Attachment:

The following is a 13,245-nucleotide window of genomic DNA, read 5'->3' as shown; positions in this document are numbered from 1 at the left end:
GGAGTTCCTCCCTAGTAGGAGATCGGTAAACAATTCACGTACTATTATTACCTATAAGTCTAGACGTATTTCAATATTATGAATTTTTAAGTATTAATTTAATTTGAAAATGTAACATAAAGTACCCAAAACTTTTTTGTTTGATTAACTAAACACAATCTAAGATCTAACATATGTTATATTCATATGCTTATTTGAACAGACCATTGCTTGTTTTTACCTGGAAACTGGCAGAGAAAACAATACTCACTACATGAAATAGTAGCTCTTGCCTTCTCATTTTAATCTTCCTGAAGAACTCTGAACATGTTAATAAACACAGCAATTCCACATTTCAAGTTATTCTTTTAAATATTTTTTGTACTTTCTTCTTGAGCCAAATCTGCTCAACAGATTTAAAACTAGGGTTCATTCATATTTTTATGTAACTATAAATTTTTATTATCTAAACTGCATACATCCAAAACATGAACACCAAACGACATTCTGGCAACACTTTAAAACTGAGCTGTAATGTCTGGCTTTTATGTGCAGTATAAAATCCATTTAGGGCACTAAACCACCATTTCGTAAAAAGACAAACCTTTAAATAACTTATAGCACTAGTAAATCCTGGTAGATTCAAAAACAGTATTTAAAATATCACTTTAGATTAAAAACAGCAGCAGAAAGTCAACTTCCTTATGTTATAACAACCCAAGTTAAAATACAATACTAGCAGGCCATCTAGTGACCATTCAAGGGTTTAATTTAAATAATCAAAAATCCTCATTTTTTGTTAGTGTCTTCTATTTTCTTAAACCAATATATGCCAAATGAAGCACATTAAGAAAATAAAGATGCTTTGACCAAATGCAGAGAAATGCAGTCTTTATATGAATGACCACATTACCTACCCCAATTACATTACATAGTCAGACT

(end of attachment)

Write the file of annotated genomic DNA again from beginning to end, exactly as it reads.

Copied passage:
The following is a 13,245-nucleotide window of genomic DNA, read 5'->3' as shown; positions in this document are numbered from 1 at the left end:
GGAGTTCCTCCCTAGTAGGAGATCGGTAAACAATTCACGTACTATTATTACCTATAAGTCTAGACGTATTTCAATATTATGAATTTTTAAGTATTAATTTAATTTGAAAATGTAACATAAAGTACCCAAAACTTTTTTGTTTGATTAACTAAACACAATCTAAGATCTAACATATGTTATATTCATATGCTTATTTGAACAGACCATTGCTTGTTTTTACCTGGAAACTGGCAGAGAAAACAATACTCACTACATGAAATAGTAGCTCTTGCCTTCTCATTTTAATCTTCCTGAAGAACTCTGAACATGTTAATAAACACAGCAATTCCACATTTCAAGTTATTCTTTTAAATATTTTTTGTACTTTCTTCTTGAGCCAAATCTGCTCAACAGATTTAAAACTAGGGTTCATTCATATTTTTATGTAACTATAAATTTTTATTATCTAAACTGCATACATCCAAAACATGAACACCAAACGACATTCTGGCAACACTTTAAAACTGAGCTGTAATGTCTGGCTTTTATGTGCAGTATAAAATCCATTTAGGGCACTAAACCACCATTTCGTAAAAAGACAAACCTTTAAATAACTTATAGCACTAGTAAATCCTGGTAGATTCAAAAACAGTATTTAAAATATCACTTTAGATTAAAAACAGCAGCAGAAAGTCAACTTCCTTATGTTATAACAACCCAAGTTAAAATACAATACTAGCAGGCCATCTAGTGACCATTCAAGGGTTTAATTTAAATAATCAAAAATCCTCATTTTTTGTTAGTGTCTTCTATTTTCTTAAACCAATATATGCCAAATGAAGCACATTAAGAAAATAAAGATGCTTTGACCAAATGCAGAGAAATGCAGTCTTTATATGAATGACCACATTACCTACCCCAATTACATTACATAGTCAGACT